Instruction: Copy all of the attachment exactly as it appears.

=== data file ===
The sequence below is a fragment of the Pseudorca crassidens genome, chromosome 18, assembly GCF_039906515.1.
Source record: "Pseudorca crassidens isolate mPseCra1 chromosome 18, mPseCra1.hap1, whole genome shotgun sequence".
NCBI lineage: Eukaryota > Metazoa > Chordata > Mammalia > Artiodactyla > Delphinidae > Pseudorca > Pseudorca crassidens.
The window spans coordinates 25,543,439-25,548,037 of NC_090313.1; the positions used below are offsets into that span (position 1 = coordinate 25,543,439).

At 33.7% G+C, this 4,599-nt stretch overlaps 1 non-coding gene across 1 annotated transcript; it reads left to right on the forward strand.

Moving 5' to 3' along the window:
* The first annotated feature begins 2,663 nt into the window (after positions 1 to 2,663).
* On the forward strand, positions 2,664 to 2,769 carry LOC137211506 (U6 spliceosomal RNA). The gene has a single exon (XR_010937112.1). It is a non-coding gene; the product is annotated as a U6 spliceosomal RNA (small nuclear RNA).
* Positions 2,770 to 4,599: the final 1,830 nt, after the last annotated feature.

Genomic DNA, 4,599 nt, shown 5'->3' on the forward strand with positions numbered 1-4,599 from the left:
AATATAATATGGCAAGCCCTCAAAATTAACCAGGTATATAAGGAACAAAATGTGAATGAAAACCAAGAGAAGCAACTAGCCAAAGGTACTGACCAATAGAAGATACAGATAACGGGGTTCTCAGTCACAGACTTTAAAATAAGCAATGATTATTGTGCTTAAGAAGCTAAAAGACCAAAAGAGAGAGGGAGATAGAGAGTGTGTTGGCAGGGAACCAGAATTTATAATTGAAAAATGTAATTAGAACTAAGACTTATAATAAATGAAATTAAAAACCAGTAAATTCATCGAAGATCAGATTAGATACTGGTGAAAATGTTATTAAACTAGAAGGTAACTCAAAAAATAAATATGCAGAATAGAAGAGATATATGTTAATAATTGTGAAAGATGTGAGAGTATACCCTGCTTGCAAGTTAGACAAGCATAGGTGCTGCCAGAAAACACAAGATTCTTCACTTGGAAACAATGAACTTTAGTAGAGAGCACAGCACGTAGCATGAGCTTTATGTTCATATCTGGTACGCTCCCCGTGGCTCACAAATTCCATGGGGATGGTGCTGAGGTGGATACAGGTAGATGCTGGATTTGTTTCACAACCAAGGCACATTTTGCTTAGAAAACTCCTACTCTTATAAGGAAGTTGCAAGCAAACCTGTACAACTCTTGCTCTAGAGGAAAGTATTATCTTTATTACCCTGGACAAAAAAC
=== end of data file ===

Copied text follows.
The sequence below is a fragment of the Pseudorca crassidens genome, chromosome 18, assembly GCF_039906515.1.
Source record: "Pseudorca crassidens isolate mPseCra1 chromosome 18, mPseCra1.hap1, whole genome shotgun sequence".
NCBI lineage: Eukaryota > Metazoa > Chordata > Mammalia > Artiodactyla > Delphinidae > Pseudorca > Pseudorca crassidens.
The window spans coordinates 25,543,439-25,548,037 of NC_090313.1; the positions used below are offsets into that span (position 1 = coordinate 25,543,439).

At 33.7% G+C, this 4,599-nt stretch overlaps 1 non-coding gene across 1 annotated transcript; it reads left to right on the forward strand.

Moving 5' to 3' along the window:
* The first annotated feature begins 2,663 nt into the window (after positions 1 to 2,663).
* On the forward strand, positions 2,664 to 2,769 carry LOC137211506 (U6 spliceosomal RNA). The gene has a single exon (XR_010937112.1). It is a non-coding gene; the product is annotated as a U6 spliceosomal RNA (small nuclear RNA).
* Positions 2,770 to 4,599: the final 1,830 nt, after the last annotated feature.

Genomic DNA, 4,599 nt, shown 5'->3' on the forward strand with positions numbered 1-4,599 from the left:
AATATAATATGGCAAGCCCTCAAAATTAACCAGGTATATAAGGAACAAAATGTGAATGAAAACCAAGAGAAGCAACTAGCCAAAGGTACTGACCAATAGAAGATACAGATAACGGGGTTCTCAGTCACAGACTTTAAAATAAGCAATGATTATTGTGCTTAAGAAGCTAAAAGACCAAAAGAGAGAGGGAGATAGAGAGTGTGTTGGCAGGGAACCAGAATTTATAATTGAAAAATGTAATTAGAACTAAGACTTATAATAAATGAAATTAAAAACCAGTAAATTCATCGAAGATCAGATTAGATACTGGTGAAAATGTTATTAAACTAGAAGGTAACTCAAAAAATAAATATGCAGAATAGAAGAGATATATGTTAATAATTGTGAAAGATGTGAGAGTATACCCTGCTTGCAAGTTAGACAAGCATAGGTGCTGCCAGAAAACACAAGATTCTTCACTTGGAAACAATGAACTTTAGTAGAGAGCACAGCACGTAGCATGAGCTTTATGTTCATATCTGGTACGCTCCCCGTGGCTCACAAATTCCATGGGGATGGTGCTGAGGTGGATACAGGTAGATGCTGGATTTGTTTCACAACCAAGGCACATTTTGCTTAGAAAACTCCTACTCTTATAAGGAAGTTGCAAGCAAACCTGTACAACTCTTGCTCTAGAGGAAAGTATTATCTTTATTACCCTGGACAAAAAAC